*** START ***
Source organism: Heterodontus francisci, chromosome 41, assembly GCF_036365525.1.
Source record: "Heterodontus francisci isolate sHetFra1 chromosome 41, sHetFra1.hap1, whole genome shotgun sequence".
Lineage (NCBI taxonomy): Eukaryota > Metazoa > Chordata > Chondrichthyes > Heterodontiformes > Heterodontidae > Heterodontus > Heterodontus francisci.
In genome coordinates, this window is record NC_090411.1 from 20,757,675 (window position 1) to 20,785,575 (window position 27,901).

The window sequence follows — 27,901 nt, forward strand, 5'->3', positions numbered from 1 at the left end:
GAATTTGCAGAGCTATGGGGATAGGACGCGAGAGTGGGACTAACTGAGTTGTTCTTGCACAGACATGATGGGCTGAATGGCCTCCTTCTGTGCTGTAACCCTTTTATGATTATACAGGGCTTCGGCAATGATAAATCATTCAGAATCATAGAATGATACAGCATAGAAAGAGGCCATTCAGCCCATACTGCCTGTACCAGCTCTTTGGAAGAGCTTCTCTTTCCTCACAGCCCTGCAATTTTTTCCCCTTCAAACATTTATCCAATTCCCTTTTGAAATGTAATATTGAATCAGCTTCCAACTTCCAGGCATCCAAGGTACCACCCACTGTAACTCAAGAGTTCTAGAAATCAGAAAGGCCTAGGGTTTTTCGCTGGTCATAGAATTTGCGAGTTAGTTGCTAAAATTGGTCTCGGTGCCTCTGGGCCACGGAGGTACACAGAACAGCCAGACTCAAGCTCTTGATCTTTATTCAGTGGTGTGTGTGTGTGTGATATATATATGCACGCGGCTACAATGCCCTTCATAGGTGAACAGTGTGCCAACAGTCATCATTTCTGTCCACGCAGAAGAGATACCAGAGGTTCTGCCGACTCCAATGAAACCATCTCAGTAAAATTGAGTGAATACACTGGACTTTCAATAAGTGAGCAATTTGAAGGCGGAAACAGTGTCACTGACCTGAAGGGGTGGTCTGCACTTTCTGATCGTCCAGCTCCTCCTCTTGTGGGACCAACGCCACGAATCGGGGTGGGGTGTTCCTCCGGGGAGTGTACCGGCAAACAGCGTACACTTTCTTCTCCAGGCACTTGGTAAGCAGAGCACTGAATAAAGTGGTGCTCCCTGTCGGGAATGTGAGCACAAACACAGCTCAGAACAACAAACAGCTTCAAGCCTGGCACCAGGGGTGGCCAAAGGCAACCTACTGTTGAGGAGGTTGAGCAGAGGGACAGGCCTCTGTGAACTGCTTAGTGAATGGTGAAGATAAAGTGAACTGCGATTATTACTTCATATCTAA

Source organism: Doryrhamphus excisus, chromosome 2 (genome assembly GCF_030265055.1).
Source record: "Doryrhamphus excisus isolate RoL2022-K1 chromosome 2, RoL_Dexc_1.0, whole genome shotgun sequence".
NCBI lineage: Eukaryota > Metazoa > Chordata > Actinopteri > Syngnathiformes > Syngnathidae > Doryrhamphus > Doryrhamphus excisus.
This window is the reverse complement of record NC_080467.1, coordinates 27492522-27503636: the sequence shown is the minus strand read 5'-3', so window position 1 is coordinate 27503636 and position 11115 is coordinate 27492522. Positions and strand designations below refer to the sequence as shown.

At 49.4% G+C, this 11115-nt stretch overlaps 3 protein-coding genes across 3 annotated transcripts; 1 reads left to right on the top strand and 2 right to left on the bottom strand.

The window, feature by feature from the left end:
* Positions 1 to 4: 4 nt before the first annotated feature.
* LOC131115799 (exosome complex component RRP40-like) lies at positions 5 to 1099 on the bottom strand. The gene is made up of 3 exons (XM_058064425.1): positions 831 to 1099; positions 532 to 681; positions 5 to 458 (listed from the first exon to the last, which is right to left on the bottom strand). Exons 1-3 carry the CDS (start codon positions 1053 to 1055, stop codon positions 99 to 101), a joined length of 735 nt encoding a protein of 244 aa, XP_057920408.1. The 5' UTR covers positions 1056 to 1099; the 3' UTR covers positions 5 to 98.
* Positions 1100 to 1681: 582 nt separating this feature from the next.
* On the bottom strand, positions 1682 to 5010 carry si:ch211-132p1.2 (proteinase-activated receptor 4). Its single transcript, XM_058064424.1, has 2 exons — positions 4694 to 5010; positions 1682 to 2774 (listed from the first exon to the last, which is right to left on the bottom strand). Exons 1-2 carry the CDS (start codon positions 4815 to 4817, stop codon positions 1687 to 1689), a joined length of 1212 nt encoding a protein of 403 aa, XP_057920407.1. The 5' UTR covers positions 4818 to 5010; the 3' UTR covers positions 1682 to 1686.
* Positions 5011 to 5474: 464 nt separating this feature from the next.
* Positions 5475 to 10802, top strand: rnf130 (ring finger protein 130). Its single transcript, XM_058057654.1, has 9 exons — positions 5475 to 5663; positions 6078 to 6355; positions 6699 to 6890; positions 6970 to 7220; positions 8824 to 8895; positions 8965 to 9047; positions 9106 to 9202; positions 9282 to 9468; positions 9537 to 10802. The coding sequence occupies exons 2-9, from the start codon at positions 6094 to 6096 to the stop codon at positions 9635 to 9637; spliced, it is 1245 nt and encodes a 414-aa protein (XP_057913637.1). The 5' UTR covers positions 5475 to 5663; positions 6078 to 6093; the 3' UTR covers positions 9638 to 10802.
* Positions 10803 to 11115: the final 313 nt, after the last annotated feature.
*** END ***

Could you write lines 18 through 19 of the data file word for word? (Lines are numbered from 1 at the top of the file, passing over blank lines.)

* Positions 5475 to 10802, top strand: rnf130 (ring finger protein 130). Its single transcript, XM_058057654.1, has 9 exons — positions 5475 to 5663; positions 6078 to 6355; positions 6699 to 6890; positions 6970 to 7220; positions 8824 to 8895; positions 8965 to 9047; positions 9106 to 9202; positions 9282 to 9468; positions 9537 to 10802. The coding sequence occupies exons 2-9, from the start codon at positions 6094 to 6096 to the stop codon at positions 9635 to 9637; spliced, it is 1245 nt and encodes a 414-aa protein (XP_057913637.1). The 5' UTR covers positions 5475 to 5663; positions 6078 to 6093; the 3' UTR covers positions 9638 to 10802.
* Positions 10803 to 11115: the final 313 nt, after the last annotated feature.